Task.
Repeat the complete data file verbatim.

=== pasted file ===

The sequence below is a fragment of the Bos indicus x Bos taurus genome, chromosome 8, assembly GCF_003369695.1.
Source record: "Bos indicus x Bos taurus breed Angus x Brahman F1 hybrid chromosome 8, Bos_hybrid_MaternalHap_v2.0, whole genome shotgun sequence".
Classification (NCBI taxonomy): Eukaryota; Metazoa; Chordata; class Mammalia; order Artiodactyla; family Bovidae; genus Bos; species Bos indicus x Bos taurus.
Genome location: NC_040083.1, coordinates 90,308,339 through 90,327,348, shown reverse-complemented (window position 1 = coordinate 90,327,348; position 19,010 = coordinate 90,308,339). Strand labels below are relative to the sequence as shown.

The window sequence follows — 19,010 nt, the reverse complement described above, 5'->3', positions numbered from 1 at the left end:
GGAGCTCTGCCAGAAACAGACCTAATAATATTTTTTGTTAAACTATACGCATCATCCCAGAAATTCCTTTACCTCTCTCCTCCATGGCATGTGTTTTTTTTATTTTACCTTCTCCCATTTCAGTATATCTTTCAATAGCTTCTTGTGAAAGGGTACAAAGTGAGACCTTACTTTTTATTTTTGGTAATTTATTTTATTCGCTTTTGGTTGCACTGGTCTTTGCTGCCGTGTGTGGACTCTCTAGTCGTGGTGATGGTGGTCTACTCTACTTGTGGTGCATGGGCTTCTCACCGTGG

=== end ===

The sequence below is a fragment of the Bos indicus x Bos taurus genome, chromosome 8, assembly GCF_003369695.1.
Source record: "Bos indicus x Bos taurus breed Angus x Brahman F1 hybrid chromosome 8, Bos_hybrid_MaternalHap_v2.0, whole genome shotgun sequence".
Classification (NCBI taxonomy): Eukaryota; Metazoa; Chordata; class Mammalia; order Artiodactyla; family Bovidae; genus Bos; species Bos indicus x Bos taurus.
Genome location: NC_040083.1, coordinates 90,308,339 through 90,327,348, shown reverse-complemented (window position 1 = coordinate 90,327,348; position 19,010 = coordinate 90,308,339). Strand labels below are relative to the sequence as shown.

The window sequence follows — 19,010 nt, the reverse complement described above, 5'->3', positions numbered from 1 at the left end:
GGAGCTCTGCCAGAAACAGACCTAATAATATTTTTTGTTAAACTATACGCATCATCCCAGAAATTCCTTTACCTCTCTCCTCCATGGCATGTGTTTTTTTTATTTTACCTTCTCCCATTTCAGTATATCTTTCAATAGCTTCTTGTGAAAGGGTACAAAGTGAGACCTTACTTTTTATTTTTGGTAATTTATTTTATTCGCTTTTGGTTGCACTGGTCTTTGCTGCCGTGTGTGGACTCTCTAGTCGTGGTGATGGTGGTCTACTCTACTTGTGGTGCATGGGCTTCTCACCGTGG